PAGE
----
A guest post, as written by my husband Chris.
All that I ever learned about shrimping, I learned by watching Forrest Gump.
That all changed on Saturday.
My uncle Leo invited me to go along with him and his neighbor Doug on a beautiful mild Saturday morning. Since I have a 6 month old son, getting up at 6:30 is very easy, even on weekends. We headed over to Doug’s pier about 7:15 and mounted our expedition.
Captain Doug, in my opinion, “know ever’thang they is to know about the shrimpin bidness.”
He has a sturdy boat he built himself,
a cooler, a shrimping license, and a lifetime of experience.
That experience was useful in navigating the complex web of categorical, territorial, calendar, quantity, and time limits on shrimping. The laws are numerous, and sometimes people don’t follow them, but we would never do that, because it is a state wildlife criminal act. So don’t do it, kids.
My helpfuness, on the other hand, was more akin to Lieutenant Dan.
So Uncle Leo, Captain Doug, and I set out from the dock and after a Gilligan worthy 5 minute ride, cast our net behind the boat, and started dragging. After a few peaceful minutes of manly fisherman storytelling, our forward progress abruptly stopped with our net firmly snagged on the bottom.
We were stuck.
As we discussed our problem solving options and tried them without success, a gigantic barge slowly wandered in, what looked like to me, our exact direction.
I posed a hypothetical question to Captain Doug.
“What happens if the tugboat snags our net/lines?”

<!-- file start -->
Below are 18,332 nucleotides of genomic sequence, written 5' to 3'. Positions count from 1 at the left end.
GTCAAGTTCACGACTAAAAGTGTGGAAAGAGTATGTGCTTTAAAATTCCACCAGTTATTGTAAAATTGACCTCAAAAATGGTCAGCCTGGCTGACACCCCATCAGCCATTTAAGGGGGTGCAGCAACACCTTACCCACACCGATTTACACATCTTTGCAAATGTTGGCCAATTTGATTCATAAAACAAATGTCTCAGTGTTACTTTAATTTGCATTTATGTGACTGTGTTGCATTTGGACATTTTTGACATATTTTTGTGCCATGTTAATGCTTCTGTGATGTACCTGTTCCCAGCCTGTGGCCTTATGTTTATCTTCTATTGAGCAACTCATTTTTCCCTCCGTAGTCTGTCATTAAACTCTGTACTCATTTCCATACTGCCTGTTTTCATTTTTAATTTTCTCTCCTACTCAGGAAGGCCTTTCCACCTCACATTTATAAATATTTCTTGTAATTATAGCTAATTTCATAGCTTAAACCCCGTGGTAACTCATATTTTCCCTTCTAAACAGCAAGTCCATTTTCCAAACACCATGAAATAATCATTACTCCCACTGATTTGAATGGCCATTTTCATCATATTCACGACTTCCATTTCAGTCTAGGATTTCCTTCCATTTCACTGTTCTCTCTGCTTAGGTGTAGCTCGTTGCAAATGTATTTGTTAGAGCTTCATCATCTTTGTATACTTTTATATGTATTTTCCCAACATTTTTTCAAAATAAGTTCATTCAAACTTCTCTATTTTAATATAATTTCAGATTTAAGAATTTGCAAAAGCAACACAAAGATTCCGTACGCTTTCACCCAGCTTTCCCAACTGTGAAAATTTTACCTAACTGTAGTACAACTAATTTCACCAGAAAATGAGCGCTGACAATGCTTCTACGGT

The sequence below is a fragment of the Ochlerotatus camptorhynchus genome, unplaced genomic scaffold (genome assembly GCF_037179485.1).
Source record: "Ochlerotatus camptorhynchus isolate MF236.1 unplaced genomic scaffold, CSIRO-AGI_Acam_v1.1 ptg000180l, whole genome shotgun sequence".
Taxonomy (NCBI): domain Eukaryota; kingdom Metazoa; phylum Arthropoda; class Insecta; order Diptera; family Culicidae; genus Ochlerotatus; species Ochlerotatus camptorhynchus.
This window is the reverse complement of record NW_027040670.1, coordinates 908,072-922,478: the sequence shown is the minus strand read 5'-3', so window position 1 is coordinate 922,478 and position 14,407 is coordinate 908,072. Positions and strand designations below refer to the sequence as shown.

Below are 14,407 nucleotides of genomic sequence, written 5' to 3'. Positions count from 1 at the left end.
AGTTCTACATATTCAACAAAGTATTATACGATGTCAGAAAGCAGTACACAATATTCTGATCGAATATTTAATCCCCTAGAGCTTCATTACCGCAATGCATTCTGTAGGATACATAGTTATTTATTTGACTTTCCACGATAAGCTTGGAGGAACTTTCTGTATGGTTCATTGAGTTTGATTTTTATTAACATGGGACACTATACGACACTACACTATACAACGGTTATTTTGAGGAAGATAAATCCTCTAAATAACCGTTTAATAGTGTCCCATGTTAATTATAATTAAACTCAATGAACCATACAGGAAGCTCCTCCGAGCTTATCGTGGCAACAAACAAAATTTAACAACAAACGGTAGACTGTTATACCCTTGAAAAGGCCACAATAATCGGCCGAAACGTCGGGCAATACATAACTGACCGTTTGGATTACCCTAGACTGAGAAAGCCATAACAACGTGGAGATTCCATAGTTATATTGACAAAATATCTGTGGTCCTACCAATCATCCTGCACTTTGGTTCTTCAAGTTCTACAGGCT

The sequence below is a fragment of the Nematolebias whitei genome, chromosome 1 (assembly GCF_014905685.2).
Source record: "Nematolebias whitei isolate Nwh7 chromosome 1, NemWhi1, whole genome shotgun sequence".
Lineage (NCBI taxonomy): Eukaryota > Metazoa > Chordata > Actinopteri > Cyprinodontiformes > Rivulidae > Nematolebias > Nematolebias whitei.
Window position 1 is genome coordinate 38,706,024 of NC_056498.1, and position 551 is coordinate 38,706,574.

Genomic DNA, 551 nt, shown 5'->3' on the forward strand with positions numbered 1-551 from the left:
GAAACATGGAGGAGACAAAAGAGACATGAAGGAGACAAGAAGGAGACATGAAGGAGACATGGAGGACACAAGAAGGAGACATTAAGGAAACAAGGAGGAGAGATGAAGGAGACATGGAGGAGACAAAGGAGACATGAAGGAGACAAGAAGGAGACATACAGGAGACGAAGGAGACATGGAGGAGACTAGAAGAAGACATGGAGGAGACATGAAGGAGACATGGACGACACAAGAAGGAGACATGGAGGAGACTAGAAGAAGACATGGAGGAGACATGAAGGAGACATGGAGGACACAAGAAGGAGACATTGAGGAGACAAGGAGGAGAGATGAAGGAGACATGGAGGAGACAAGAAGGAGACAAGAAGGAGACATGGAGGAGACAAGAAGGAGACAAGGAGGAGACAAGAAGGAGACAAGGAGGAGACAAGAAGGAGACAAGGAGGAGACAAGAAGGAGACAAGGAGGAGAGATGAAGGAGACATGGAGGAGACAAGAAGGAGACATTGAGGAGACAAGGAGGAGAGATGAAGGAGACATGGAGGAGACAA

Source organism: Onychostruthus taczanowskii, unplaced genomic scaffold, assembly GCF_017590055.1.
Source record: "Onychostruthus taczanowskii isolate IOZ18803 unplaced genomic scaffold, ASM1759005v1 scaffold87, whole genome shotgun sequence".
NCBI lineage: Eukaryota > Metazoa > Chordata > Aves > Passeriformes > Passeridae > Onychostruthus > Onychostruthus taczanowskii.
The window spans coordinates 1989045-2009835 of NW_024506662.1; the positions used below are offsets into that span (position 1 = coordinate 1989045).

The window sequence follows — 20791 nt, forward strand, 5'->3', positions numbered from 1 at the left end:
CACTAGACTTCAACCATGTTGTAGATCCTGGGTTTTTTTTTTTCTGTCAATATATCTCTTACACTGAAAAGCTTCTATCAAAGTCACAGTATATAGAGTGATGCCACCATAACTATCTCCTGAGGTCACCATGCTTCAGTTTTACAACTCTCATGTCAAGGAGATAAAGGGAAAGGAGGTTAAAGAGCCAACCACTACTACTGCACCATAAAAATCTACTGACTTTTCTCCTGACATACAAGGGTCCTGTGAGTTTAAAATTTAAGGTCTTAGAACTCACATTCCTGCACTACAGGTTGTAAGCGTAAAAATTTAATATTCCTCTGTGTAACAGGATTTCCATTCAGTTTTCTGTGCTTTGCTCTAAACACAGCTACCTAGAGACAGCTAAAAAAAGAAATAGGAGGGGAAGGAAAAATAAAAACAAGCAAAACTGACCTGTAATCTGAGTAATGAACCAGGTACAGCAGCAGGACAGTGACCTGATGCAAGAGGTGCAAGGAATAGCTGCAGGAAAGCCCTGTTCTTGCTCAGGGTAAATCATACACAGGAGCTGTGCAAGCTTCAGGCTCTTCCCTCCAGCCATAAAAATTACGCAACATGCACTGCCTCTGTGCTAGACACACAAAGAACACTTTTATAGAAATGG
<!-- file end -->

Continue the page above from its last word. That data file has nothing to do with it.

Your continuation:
His thoughtful response: “Then we are going for a ride, and you will need to grab that knife and cut the ropes quick!”
We survived without that contingency, as the barge slid by us.
We eventually untangled our net and tried again. While dragging the second time, we took in the wildlife:
The porpoises, brilliant mammals that they are, knew that breakfast was being churned up, and followed the boat, closer and closer.
As we hauled in our catch, they came in close enough to feed by hand, but we would never do that, because it is a federal wildlife criminal act. So don’t do it, kids.
Anyway. The catch came in,
and I stuck Leo and Captain Doug with the sorting, washing, and, um, processing of the shrimp while I left to take the kids to the beach. We’re took our share home to have fresh shrimp cocktail this week for dinner. Or maybe we’ll barbecue it, broil it, bake it, sauté it, or make shrimp kabobs, shrimp creole, shrimp gumbo…
We may not have had a Jenny-size boat like others had that morning,
but Captain Doug & Leo go together like peas & carrots.
In the end, with a myriad of options including pan fried, deep fried, stir fried, pineapple shrimp, lemon shrimp, coconut shrimp, pepper shrimp, shrimp soup, shrimp stew, shrimp salad, shrimp & potatoes, etc., we just went with the peel & eat.
That’s all I have to say about that.